The product detail pages is where customers need to be incentivized to “add to cart”. PDP optimization requires descriptive and rich product titles, images, body content, etc.

ecommerce holiday strategies

NIVEA product detail page optimization

One important element of PDPs are customer ratings and reviews. Unfortunately, most reviews on marketplaces in Southeast Asia tend to be few and often, not very helpful. To acquire more high quality reviews, either connect the brand.com product reviews/ratings to the Lazada product page or if no brand.com exists, leverage tools such as ReviewIQ to generate more reviews for certain SKUs on Lazada and Shopee.

ecommerce holiday strategies

NIVEA customer reviews generated via ReviewIQ

Another driver for conversions is live chat offered by both Lazada and Shopee. This is a great opportunity to increase conversions, especially for more expensive or complex products that require product detail exchange between the buyer and the merchant.

With an estimated one-third of ecommerce transactions in Thailand happening through Instagram, Facebook and LINE, users have come to expect live chat in other B2C channels as well.

ecommerce holiday strategies

Lazada Thailand live chat

ecommerce holiday strategies

Shopee live chat

For brands selling directly to customers via their own brand.com sites, an abandoned cart email should be active to regain lost revenue as well as retargeting pixels to drop cookies for a retargeting campaign during and right after the mega sales period.

5. Customer Service

From a CS perspective, brands need to prepare their customer service team on best-selling product details, pricing and overall campaign. In addition, having a master FAQ document or wiki that’s circulated ahead of time will allow CS teams or a dedicated agent to operate more efficiently during the campaign period.

If allowed, brands may want to scale up CS staff with temporary labor accounting for the increase in demand during the sales period. This should be tied back to the demand forecast. Platforms like Helpster in Thailand and Indonesia offer brands an easy way to quickly ramp up temporary staff.

6. Monitoring

A large and often negative impact on a brand’s performance online is the abundance of grey market sellers that undercut product prices.

As marketplaces aren’t incentivized to remove grey sellers selling authentic products and will only delist pirated goods, brands can only focus on improving their own product selection, search rank and educating its consumers on its official online channels.

In addition to raising concerns to the marketplace on removing counterfeit goods, brands can use BrandIQ to track grey market SKUs or other brands that impact its promotions, e.g. Mimi Poko vs. Mamy Poko:

ecommerce holiday strategies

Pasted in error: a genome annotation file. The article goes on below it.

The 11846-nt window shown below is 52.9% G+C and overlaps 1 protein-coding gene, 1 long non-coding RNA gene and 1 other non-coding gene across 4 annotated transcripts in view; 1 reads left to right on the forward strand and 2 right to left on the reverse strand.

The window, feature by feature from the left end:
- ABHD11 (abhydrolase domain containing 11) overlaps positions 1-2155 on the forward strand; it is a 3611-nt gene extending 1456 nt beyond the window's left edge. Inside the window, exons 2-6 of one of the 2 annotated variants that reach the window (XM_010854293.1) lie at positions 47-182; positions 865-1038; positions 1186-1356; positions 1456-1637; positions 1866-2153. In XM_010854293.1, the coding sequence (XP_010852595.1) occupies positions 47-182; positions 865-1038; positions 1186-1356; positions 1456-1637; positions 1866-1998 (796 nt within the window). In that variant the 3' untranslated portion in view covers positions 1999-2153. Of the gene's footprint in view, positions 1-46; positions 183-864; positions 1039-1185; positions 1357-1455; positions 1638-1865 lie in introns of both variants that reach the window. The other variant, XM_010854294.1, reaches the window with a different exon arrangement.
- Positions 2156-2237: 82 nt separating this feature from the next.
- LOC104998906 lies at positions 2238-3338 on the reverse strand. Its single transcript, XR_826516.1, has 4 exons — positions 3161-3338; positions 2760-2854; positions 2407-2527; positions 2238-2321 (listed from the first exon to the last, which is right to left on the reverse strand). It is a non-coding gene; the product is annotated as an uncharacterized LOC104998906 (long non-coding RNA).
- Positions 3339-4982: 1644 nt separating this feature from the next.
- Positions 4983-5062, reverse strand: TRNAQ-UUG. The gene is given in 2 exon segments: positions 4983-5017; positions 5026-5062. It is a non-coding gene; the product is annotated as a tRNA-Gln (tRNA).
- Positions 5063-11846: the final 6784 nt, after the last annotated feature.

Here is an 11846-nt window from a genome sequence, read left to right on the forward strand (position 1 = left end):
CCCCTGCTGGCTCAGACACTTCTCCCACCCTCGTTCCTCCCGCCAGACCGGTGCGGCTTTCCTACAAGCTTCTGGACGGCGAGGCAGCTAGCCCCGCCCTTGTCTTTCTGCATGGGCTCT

Mimi Poko on Lazada Thailand

7. Packaging

Packaging seems mundane in comparison to the other sales levers but it’s a customer touch point to increase repurchase rates. In addition to an eye-pleasing design and quality of the packaging itself, promotions via flyers or vouchers to drive follow-up actions such as cross-sell and up-sell.

ecommerce holiday strategies

Pedigree box design

8. Fulfillment & Delivery

Customers value packages to be delivered in a quick and efficient manner.

ecommerce holiday strategies

Lazada customer chat with merchant complaining about expected delivery times.

For brands to succeed here in the last mile, we recommend the following:

  • Organize the warehouse set up at least one week ahead of time – reserved inbound, outbound slots – to ensure delivery to customers within SLA
  • Give the warehouse the estimated order volume factoring in marketing, promotions, and competition well ahead of time
  • Prepare enough packaging material such as carton boxes, bubble wrap, packing foam, etc. to meet forecasted demand
  • Align with 3PLs to ensure its capabilities to pick up and deliver packages given the high volume
  • Prepare an on-demand delivery resource in case of over-capacity, e.g. LINEMAN, Grab Delivery

9. Business Operations

Ecommerce is a cross-functional, team-based effort, especially during the mega sales period where tight-knit coordination is the difference between hitting record highs or dropping the ball:

  • Set up war room dedicated to a cross-functional team that manages all operations during the campaign period. Prepare food because it’s going to be long stretches of day and night and weekends as 9.9 and 11.11 both happen on Sunday
  • The team needs to proactively monitor active campaigns during the day to ensure everything is synced properly, e.g. stock, price, etc. and may even needs to reply quickly to customer chats if CS is overwhelmed
  • Marketing and store managers to check all campaign landing pages after launch. Last thing needed is money spent on driving traffic to 404 pages
  • Debrief / post-mortem for the next big sale (right around the corner)

10. Website Stability

To avoid mishaps such as Amazon’s very own Prime Day meltdown, these tips apply only if a brand is running its own brand.com site, not marketplace shop-in-shop:

  • 2-3 weeks prior to peak period, perform a load test (also known as a stress test) to determine the traffic limits of your existing infrastructure setup. This will arm you with the knowledge of server limits and determine benchmark for an upgrade